News / USA

Electric-Powered Aircraft Closer To Reality

Battery-powered WAIEX aircraft
Battery-powered WAIEX aircraft
Kane Farabaugh

The drive to develop a battery to power automobiles, without using petroleum, is also behind the effort to develop an electric powered airplane.  New designs for electric aircraft were recently unveiled at the Experimental Aircraft Association's (EAA) AirVenture show in Wisconsin. While plans for electric powered passenger planes are still way in the future, sport airplanes and small helicopters powered by batteries could be on the market in the next few years.

John Monnett is the founder of Sonex Aircraft. He gets excited each time he demonstrates the capabilities of his new, experimental WAIEX aircraft.

It looks like a small plane. It feels like a small plane, but it doesn't sound like a small plane.

That's because this version of the WAIEX is not powered by a combustion engine.  It's uses batteries.  

"We wanted to stimulate thought about electric airplanes, and this is really the culmination of that," said John Monnett. "It's ready to fly, it's a completely autonomous electric airplane now, meaning that it has its own electronics battery and motor."

The battery-powered WAIEX is the product of the Sonex e-flight initiative. The company launched the program in 2006 to promote the development of alternative energy sources for aircraft.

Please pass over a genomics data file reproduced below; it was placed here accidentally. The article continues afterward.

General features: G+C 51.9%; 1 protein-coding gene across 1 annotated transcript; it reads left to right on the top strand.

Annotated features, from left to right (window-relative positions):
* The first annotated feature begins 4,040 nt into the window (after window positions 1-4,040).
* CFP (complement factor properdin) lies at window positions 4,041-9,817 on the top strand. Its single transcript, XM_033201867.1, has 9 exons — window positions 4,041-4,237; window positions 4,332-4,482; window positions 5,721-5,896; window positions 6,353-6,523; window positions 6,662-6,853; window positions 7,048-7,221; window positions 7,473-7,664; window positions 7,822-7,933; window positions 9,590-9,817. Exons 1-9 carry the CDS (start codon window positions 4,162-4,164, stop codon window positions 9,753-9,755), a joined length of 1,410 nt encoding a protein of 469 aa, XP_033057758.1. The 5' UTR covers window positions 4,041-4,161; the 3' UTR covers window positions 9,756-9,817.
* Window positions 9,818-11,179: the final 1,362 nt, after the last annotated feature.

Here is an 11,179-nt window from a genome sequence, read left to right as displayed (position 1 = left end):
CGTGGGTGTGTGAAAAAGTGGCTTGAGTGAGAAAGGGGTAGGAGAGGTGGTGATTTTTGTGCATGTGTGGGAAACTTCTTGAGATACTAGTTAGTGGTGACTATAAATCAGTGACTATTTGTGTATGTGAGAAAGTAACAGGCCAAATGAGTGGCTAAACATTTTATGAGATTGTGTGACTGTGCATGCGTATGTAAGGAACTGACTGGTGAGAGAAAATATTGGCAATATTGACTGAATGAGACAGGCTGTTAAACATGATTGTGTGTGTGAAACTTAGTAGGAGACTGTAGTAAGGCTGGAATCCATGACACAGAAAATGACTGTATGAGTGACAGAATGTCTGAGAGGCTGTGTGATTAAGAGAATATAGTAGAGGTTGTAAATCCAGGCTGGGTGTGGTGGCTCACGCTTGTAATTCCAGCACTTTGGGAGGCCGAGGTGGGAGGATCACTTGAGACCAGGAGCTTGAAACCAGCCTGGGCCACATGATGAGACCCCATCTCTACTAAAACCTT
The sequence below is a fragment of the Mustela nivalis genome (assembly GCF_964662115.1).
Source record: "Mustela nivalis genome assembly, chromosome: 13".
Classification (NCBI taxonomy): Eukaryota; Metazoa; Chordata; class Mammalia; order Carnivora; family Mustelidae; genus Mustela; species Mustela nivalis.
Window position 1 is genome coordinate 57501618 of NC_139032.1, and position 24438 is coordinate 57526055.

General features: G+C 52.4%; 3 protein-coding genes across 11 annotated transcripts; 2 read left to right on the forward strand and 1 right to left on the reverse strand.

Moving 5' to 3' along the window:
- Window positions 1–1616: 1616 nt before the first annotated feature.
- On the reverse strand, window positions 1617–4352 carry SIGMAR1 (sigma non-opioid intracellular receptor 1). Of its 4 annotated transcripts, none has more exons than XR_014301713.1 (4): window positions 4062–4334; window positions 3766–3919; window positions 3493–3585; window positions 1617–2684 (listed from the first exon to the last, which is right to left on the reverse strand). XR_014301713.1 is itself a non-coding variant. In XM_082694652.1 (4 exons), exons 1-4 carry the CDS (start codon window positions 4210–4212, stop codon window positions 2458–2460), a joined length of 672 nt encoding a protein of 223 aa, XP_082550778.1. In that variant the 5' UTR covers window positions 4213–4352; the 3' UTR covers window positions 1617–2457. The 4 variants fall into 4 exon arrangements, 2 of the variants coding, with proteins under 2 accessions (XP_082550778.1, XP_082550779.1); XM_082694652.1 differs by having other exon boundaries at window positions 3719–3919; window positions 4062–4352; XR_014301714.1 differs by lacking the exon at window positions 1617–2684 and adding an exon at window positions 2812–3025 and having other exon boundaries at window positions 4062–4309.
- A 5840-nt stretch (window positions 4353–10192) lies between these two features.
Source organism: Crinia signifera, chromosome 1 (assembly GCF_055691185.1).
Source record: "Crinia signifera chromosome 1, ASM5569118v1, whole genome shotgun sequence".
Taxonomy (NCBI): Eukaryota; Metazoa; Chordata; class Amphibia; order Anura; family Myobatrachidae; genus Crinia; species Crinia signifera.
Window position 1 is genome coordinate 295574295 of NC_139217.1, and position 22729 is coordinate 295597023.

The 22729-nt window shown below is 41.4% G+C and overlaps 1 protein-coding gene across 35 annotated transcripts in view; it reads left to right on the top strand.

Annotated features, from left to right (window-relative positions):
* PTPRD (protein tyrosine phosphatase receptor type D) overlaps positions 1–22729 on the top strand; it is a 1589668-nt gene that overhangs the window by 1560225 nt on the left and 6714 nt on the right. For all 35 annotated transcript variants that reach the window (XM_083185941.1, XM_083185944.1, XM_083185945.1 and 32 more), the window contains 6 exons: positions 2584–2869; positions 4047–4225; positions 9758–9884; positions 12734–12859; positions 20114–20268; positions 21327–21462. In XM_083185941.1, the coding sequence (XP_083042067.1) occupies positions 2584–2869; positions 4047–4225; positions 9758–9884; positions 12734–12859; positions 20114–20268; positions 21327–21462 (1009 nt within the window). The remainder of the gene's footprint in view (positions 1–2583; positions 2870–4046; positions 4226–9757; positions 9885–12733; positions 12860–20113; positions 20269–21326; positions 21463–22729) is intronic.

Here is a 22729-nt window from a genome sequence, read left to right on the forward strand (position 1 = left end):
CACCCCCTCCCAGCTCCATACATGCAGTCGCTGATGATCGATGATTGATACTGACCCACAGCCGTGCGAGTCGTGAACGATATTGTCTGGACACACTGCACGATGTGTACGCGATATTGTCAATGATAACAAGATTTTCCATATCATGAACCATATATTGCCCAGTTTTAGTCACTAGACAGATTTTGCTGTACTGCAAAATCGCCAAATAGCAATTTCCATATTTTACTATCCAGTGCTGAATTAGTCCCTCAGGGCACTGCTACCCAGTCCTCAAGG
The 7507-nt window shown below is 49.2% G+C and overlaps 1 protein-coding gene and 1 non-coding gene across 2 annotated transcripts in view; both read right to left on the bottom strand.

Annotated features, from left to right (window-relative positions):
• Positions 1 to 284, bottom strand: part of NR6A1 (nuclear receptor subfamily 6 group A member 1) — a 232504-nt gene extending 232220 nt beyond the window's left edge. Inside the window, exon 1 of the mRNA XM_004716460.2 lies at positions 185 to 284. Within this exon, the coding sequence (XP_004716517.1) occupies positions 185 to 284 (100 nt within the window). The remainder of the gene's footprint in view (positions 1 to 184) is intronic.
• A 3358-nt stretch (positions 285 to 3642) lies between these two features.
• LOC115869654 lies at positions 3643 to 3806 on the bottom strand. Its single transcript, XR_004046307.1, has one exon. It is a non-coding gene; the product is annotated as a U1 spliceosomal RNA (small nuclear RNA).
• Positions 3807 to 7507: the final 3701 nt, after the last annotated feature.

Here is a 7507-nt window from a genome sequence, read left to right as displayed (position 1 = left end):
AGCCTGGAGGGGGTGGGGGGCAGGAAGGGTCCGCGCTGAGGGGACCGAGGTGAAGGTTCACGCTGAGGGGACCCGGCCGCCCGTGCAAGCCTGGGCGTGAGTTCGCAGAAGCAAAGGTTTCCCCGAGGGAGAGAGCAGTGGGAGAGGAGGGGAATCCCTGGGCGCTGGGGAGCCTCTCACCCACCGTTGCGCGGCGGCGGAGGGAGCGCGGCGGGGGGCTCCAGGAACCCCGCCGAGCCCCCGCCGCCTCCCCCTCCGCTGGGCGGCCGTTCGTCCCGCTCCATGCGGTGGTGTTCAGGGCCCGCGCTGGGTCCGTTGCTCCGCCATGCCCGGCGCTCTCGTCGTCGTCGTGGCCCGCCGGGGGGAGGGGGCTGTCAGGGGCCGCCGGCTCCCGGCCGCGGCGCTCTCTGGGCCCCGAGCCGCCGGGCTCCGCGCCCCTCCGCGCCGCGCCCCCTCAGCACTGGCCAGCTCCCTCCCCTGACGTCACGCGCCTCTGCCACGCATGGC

"We are faced today with what I believe is a watershed event," said Craig Willan.

Craig Willan is a flight engineer. He's closely monitored the development of electric powered aircraft.

"What is electric mobility going to give us?  Not only on the ground but in the air?  The sky's the limit," he said. "It's a clean, renewable, highly efficient form of propulsion."

Sikorsky Engineer Jonathan Hartman agrees.

"Electric propulsion has a lot of benefits over internal combustion engines," he said. "It's quieter, it has less vibration, its inherently less complex which drives down costs, and it's easier to operate."

Hartman is part of a team at Sikorsky Aircraft working on Project Firefly. It's a single rotor helicopter powered by batteries made by US Hybrid.

"The power source for the aircraft are the two battery packs you see on either side, which are lithium ion batteries which are similar to what you find in our laptops, only custom made for us for this application," said Hartman.

Hartman says the wide swing in fuel prices made Sikorsky think about an alternative.  

"Rotor craft specifically play a critical role for both military and commercial applications," he said. "And that role could be threatened by shortages in fuel or spiraling fuel costs."